The New Age of Regulatory Risk – Is Your TMT Business Prepared?
Deloitte Insights video
Increased regulatory scrutiny, international expansion and speed to market could create a perfect storm for technology, media and telecommunications (TMT) companies. Regulators recently announced they are examining the actions of tech companies doing business in Asia and may hold those companies liable for the actions of third parties they are working with. Tune into this episode of Deloitte Insights to learn how companies can increase transparency and mitigate risk.
Joe Zier, partner, Deloitte Financial Advisory Services, LLP
Sean O’Grady (Sean): Hello and welcome to Insights. Regulators from the United States Department of Justice and the Securities and Exchange Commission stated they are examining the actions of tech companies doing business in Asia, as the result of a number of industry-specific investigations and disclosures currently before them. To understand how this announcement may alter business behaviors, we are joined by Joe Zier a partner in Forensic and Dispute Services within Deloitte Financial Advisory Services LLP. Mr. Zier is also the National Technology Sector Leader, as well as the West Coast Foreign Corrupt Practices Act Leader for Deloitte Financial Advisory Services. So, Joe right off the bat, what is causing this attention?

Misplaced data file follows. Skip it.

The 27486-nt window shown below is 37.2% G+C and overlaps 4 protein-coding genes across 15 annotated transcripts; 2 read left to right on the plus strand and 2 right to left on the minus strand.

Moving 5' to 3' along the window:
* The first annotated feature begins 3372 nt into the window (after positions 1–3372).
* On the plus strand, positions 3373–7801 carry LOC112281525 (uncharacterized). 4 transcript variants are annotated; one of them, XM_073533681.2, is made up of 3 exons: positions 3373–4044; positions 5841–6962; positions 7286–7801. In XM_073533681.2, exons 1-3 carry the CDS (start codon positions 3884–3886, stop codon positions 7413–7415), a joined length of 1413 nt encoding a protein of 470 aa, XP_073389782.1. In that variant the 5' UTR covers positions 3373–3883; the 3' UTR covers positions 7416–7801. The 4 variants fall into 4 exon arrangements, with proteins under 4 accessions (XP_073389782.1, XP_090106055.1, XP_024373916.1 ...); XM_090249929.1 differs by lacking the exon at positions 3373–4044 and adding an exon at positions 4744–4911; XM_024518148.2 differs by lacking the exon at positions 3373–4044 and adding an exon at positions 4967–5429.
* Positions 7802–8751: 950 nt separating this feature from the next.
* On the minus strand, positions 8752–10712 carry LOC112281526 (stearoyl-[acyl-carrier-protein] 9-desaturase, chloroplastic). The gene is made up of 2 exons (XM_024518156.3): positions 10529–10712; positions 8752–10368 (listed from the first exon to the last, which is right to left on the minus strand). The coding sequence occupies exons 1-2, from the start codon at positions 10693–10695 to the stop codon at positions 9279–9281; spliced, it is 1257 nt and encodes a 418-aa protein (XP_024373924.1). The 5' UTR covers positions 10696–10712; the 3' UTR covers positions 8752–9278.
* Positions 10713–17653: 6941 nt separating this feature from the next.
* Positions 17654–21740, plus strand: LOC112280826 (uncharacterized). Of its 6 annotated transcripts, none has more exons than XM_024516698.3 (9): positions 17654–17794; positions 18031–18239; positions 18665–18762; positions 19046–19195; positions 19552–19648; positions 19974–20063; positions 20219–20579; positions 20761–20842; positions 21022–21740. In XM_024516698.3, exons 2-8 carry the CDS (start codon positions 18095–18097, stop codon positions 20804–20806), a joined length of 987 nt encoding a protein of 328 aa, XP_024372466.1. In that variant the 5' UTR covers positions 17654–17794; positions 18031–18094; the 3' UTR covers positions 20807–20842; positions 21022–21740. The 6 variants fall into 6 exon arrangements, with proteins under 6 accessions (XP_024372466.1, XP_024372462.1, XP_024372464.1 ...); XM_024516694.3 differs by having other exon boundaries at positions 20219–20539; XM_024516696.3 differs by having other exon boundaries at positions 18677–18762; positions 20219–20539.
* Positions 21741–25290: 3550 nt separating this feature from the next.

Joe Zier (Joe): The attention is largely due to the tech companies beginning to expand internationally. If you take a look at the international environment outside of the U.S. there is a high degree of corruption, different cultures that you are dealing with continually. The tech companies move fast, they take things to market quickly and all of a sudden, they are finding themselves exposed. They are exposed to different cultures, corruption, etc. The regulators in the U.S. on the other hand are paying much more attention to corruption and therefore the two have come together. The regulators have started paying attention to tech companies doing business in Asia.
Sean: Now that keys on my next question for you and why specifically tech. Clearly, there is a lot of different industries that are getting into emerging markets, why this?
Joe: There are several reasons for that. The first reason is that tech companies are highly dependent upon chains of third parties to do business — distribution systems, supply systems, etc., much more so than most industries. The regulators have moved through and spent time with the energy sector, they have done the pharma, the life sciences sector, etc., and as part of that they started seeing an increase in third parties being used to do perhaps inappropriate things because now there is a large number of third parties being used by the tech companies they are now focused on tech using the experiences with third parties that they have gotten previously.